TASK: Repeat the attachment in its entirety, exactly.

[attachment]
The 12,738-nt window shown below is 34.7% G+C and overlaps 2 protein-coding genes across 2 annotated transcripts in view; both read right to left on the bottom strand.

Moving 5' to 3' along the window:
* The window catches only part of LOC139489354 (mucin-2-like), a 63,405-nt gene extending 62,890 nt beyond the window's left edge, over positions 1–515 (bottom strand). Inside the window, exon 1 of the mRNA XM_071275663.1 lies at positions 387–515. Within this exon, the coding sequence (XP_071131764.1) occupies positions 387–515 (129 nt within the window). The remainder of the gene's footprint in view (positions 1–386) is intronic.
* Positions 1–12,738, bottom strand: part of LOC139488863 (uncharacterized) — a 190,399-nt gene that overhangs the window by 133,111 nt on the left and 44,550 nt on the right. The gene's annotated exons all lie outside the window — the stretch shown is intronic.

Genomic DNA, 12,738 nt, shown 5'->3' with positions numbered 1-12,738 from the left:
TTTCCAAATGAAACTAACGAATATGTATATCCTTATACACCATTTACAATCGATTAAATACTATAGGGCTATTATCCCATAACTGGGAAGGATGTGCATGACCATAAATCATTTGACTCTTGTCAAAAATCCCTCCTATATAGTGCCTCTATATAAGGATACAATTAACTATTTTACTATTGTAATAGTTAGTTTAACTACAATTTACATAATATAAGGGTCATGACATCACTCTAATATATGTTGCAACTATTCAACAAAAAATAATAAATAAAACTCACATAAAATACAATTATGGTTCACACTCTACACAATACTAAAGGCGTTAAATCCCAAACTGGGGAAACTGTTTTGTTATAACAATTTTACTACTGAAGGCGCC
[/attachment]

The 12,738-nt window shown below is 34.7% G+C and overlaps 2 protein-coding genes across 2 annotated transcripts in view; both read right to left on the bottom strand.

Moving 5' to 3' along the window:
* The window catches only part of LOC139489354 (mucin-2-like), a 63,405-nt gene extending 62,890 nt beyond the window's left edge, over positions 1–515 (bottom strand). Inside the window, exon 1 of the mRNA XM_071275663.1 lies at positions 387–515. Within this exon, the coding sequence (XP_071131764.1) occupies positions 387–515 (129 nt within the window). The remainder of the gene's footprint in view (positions 1–386) is intronic.
* Positions 1–12,738, bottom strand: part of LOC139488863 (uncharacterized) — a 190,399-nt gene that overhangs the window by 133,111 nt on the left and 44,550 nt on the right. The gene's annotated exons all lie outside the window — the stretch shown is intronic.

Genomic DNA, 12,738 nt, shown 5'->3' with positions numbered 1-12,738 from the left:
TTTCCAAATGAAACTAACGAATATGTATATCCTTATACACCATTTACAATCGATTAAATACTATAGGGCTATTATCCCATAACTGGGAAGGATGTGCATGACCATAAATCATTTGACTCTTGTCAAAAATCCCTCCTATATAGTGCCTCTATATAAGGATACAATTAACTATTTTACTATTGTAATAGTTAGTTTAACTACAATTTACATAATATAAGGGTCATGACATCACTCTAATATATGTTGCAACTATTCAACAAAAAATAATAAATAAAACTCACATAAAATACAATTATGGTTCACACTCTACACAATACTAAAGGCGTTAAATCCCAAACTGGGGAAACTGTTTTGTTATAACAATTTTACTACTGAAGGCGCC